31 (late first to early second round)

72 (early to mid third round)


39 (early second round)

91 (mid third round)


114 (mid fourth round)

223 (late seventh round)

Without Janikowski (17th overall in 2000) first kicker picked average would be early to mid fifth round


132 (early fifth round)

220 (late seventh round)


One of the best things about going deep into the data is noticing some interesting patterns.

For example, check out the first tight ends picked each year (as above, drafted around 23rd overall on average): Pettigrew, Keller, Olsen, Winslow II, Watson, Clark, Shockey, Heap, Franks. All names you recognize, all NFL starters with some impact. The 1st TE in a class seems to be a safe pick, and we got Pettigrew (20th OVR) right around the average spot to grab one of these guys. Let's hope it pans out that way.

That the 1st QB pick is risky is well known; the pattern for wide receivers shows that it's an equally risky set of picks (your last 10 1st overall WRs? Heyward-Bey, Avery, Megatron, Santonio HolmesBraylon Edwards, Fitzgerald, Charles Rogers, Stallworth, David Terrell, Peter Warrick, Holt). Talk about boom, bust, and everything in between.

Defense is a premium. All four defensive positions start getting drafted around 7th overall (DE) to 12th overall (LB) on average. The top three players in all four defensive positions are typically gone by the mid to late first round. This tells me the Lions really need to go defense with that 1st pick overall... DT, DE, DB, best player available is fine, but by the early second round the talent begins to be depleted in all four positions.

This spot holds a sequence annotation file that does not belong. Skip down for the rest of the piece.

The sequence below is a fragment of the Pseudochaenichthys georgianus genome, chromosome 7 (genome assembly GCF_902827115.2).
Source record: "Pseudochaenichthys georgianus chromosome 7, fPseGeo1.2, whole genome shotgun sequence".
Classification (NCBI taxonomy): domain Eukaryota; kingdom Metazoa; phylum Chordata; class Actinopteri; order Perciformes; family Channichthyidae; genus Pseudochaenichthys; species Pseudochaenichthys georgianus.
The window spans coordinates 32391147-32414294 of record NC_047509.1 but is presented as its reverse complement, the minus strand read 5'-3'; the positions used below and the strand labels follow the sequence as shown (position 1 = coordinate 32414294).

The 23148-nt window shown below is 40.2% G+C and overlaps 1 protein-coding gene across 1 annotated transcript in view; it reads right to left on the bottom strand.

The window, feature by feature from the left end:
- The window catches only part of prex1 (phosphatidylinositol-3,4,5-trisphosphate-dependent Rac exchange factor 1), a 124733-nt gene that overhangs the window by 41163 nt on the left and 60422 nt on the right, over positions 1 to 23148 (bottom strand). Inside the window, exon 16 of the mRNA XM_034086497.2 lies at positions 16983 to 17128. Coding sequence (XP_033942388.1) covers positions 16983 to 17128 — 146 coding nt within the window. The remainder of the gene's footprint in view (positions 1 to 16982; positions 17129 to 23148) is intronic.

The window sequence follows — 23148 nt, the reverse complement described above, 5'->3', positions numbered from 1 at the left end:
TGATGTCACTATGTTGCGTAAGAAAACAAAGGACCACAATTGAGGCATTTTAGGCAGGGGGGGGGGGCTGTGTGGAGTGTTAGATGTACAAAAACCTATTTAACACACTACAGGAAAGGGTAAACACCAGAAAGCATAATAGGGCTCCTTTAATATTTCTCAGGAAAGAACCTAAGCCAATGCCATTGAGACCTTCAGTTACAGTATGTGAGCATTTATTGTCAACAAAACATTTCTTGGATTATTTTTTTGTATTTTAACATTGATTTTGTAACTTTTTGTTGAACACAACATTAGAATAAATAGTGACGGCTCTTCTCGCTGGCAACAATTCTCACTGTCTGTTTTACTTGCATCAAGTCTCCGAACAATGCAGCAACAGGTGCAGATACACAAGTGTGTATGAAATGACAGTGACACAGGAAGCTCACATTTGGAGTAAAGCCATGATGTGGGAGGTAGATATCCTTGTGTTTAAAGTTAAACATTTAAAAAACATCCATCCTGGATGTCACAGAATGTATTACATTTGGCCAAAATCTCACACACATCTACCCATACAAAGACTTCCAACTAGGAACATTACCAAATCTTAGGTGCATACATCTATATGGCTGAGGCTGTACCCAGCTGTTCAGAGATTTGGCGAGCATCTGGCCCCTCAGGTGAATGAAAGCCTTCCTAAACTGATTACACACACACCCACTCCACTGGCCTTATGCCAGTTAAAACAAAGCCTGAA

The second pick (34 overall) for the Lions is the key pick of this draft. The third best RB could still be on the board, the first or second best G likely will be available, and depending on how deep each of the defensive positions are in this class (and how other teams draft), you may still get a quality player at DT, DE, or DB.

Oh, and kickers? There's been a kicker drafted every year for the last ten years. Even if we exclude the Al Davis first round pick of Sebastien Janikowski in 2000, the average first kicker would be drafted 138th overall (early to mid fifth round). And yes, folks... in 2000 a kicker was drafted before the first QB off the board! Makes me hope those Millen to Oakland Raiders rumors are true.

Smileyman's thoughts: Some very interesting stuff here. Based on this research it's very possible that Earl Thomas could fall to the second round and that Joe Haden could be drafted before Eric Berry. It also leaves us hope that Berry falls to our 1a pick (not likely but possible). 

Go give some love to ChicoWong at Pride of Detroit for doing this great research. 

This is a FanPost and does not necessarily reflect the views of Niners Nation's writers or editors. It does reflect the views of this particular fan though, which is as important as the views of Niners Nation's writers or editors.